Some live all their lives without discovering this truth; that the noblest and most terrible power we possess is the power we have, each of us, over the chance-met, the stranger, the passer-by outside your life and your kin. – Dorothy Dunnett Aimless for my first semester in college, I still lacked clarity even after two years of mission service. One day I happened upon a description of a major I had never heard of. I went straight to the related department and conversed with the chair. After several minutes, during which I felt a happiness akin to conversion, I rose to leave. As he ushered me out the door, he put his hand on my shoulder, and welcomed me onto a new path. The firm touch was like a seal on the implicit agreement. The conversation had been pivotal, but the human touch added something beautiful and made the encounter a personal rather than intellectual transition. I felt embraced by a mentor as well as persuaded by an appealing future.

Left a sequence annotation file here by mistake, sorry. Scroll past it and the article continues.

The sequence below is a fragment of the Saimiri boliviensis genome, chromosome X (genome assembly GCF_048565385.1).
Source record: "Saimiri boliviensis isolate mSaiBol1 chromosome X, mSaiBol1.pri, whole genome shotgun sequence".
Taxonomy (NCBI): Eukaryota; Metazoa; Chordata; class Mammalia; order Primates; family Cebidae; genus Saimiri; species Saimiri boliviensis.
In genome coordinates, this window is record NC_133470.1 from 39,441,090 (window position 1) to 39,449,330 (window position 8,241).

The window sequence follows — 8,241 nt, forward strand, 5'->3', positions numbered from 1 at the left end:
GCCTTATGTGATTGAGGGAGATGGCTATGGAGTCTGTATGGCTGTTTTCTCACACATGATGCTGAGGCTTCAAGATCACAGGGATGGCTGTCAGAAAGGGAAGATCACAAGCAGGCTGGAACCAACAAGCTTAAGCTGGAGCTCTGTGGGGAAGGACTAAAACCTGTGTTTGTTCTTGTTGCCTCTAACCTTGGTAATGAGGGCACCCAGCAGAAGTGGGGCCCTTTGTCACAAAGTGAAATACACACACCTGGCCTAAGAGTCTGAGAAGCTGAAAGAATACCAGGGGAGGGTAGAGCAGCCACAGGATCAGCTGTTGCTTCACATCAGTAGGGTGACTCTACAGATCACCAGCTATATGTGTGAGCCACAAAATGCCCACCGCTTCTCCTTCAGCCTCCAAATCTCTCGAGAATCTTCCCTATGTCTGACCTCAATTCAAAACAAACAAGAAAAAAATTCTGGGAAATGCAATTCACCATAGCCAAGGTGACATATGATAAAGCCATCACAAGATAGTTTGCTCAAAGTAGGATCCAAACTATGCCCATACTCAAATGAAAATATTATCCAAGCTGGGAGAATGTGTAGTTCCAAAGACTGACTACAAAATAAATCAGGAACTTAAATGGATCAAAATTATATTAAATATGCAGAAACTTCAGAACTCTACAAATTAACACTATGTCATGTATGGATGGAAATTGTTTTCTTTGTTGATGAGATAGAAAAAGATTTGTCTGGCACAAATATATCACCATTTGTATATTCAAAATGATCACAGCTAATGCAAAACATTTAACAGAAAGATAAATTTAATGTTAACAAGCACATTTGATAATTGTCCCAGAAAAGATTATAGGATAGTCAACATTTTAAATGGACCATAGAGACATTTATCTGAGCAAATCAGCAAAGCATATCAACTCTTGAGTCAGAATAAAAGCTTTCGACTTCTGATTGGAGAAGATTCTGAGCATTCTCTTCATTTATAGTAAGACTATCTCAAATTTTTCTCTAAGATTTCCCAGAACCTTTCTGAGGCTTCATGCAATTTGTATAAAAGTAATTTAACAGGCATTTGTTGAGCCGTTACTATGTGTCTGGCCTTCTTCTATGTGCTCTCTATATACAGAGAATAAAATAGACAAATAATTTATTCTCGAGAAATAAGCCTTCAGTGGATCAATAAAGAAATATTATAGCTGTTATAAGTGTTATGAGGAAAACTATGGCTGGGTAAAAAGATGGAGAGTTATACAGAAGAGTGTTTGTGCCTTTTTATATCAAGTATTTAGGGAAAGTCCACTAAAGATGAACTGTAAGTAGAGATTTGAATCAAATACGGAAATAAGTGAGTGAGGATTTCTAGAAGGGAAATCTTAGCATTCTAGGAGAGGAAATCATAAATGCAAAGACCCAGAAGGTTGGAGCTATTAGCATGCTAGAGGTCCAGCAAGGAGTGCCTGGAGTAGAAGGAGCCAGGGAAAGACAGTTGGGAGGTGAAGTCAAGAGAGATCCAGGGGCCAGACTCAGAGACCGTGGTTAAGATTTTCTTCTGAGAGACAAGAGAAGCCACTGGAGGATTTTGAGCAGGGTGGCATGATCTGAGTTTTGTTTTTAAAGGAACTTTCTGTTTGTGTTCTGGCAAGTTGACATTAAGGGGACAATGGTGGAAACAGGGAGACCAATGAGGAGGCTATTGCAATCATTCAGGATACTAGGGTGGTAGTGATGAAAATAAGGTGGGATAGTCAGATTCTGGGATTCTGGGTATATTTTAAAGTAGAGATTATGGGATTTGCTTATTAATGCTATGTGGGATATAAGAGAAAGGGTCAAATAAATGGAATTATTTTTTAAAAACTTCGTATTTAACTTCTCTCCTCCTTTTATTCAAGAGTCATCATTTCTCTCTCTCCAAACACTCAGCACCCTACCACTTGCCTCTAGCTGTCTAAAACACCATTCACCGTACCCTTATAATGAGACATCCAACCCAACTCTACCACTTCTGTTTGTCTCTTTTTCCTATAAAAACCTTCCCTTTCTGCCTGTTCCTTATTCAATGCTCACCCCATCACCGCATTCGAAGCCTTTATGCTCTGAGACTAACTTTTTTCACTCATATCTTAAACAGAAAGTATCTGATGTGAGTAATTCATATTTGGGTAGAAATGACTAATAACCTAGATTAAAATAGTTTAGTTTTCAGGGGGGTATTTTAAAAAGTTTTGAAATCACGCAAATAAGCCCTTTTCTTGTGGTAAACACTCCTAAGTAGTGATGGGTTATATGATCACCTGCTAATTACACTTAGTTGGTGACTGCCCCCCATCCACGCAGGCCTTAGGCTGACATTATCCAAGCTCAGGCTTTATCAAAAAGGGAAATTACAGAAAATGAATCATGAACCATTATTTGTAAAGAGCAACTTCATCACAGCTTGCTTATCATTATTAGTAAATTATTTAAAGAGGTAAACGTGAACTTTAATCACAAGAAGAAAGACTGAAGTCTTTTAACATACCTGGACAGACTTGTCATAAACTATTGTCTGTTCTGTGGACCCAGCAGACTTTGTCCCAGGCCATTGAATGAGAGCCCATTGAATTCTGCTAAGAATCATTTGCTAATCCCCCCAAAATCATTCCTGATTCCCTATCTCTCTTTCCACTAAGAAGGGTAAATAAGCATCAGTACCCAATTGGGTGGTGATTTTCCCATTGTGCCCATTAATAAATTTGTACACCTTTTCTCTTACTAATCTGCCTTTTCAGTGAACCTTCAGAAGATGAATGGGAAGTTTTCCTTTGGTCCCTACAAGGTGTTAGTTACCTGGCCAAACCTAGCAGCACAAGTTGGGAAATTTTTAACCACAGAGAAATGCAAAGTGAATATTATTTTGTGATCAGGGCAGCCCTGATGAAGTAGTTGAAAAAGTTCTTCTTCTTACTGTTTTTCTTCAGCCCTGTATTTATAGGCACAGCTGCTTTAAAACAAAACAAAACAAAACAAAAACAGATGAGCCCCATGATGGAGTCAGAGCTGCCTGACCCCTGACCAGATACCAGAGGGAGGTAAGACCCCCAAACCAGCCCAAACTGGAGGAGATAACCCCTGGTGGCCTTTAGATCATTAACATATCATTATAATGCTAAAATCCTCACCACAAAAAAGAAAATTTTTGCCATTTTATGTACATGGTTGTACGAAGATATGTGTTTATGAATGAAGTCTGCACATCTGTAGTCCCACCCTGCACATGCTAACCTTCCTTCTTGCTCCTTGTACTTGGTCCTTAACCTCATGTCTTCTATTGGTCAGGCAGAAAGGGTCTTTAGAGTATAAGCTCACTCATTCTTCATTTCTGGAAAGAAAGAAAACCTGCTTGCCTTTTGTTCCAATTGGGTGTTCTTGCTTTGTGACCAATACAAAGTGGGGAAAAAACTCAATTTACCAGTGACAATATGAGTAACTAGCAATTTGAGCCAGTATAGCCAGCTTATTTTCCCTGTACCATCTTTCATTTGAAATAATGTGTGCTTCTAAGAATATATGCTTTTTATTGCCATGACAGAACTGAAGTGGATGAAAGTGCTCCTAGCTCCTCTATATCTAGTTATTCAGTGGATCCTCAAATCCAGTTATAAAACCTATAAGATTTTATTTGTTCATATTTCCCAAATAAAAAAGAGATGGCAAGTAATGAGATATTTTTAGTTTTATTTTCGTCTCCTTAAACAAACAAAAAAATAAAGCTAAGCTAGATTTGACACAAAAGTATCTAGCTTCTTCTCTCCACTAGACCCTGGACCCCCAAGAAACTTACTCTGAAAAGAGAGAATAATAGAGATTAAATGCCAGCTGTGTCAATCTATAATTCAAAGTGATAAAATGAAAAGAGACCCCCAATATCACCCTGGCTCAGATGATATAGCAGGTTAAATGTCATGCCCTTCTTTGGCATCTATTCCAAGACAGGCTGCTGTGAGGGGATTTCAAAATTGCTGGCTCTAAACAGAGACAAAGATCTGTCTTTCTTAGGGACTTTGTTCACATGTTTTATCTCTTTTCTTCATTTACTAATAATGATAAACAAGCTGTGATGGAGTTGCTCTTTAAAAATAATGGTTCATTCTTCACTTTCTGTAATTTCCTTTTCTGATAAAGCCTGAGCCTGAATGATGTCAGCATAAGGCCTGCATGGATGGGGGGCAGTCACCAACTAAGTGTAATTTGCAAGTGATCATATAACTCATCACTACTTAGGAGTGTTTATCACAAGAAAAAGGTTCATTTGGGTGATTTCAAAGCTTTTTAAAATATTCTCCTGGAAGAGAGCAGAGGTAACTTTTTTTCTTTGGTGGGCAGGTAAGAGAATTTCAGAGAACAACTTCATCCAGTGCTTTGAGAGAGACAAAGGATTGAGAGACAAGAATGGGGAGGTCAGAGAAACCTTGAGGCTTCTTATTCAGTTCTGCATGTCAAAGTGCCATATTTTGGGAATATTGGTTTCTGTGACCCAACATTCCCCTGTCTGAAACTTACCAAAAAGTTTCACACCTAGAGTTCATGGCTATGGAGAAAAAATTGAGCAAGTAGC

I so appreciate your acknowledgment of the importance that a simple touch can so profoundly add to moments of support and connection.
Our Puritanical culture often encourages less physical affection and a withholding of that connection. A reminder of its importance is crucial to creating unity and communion. Thank you.
Such beautiful gestures of love. Thanks for sharing Terryl ❤️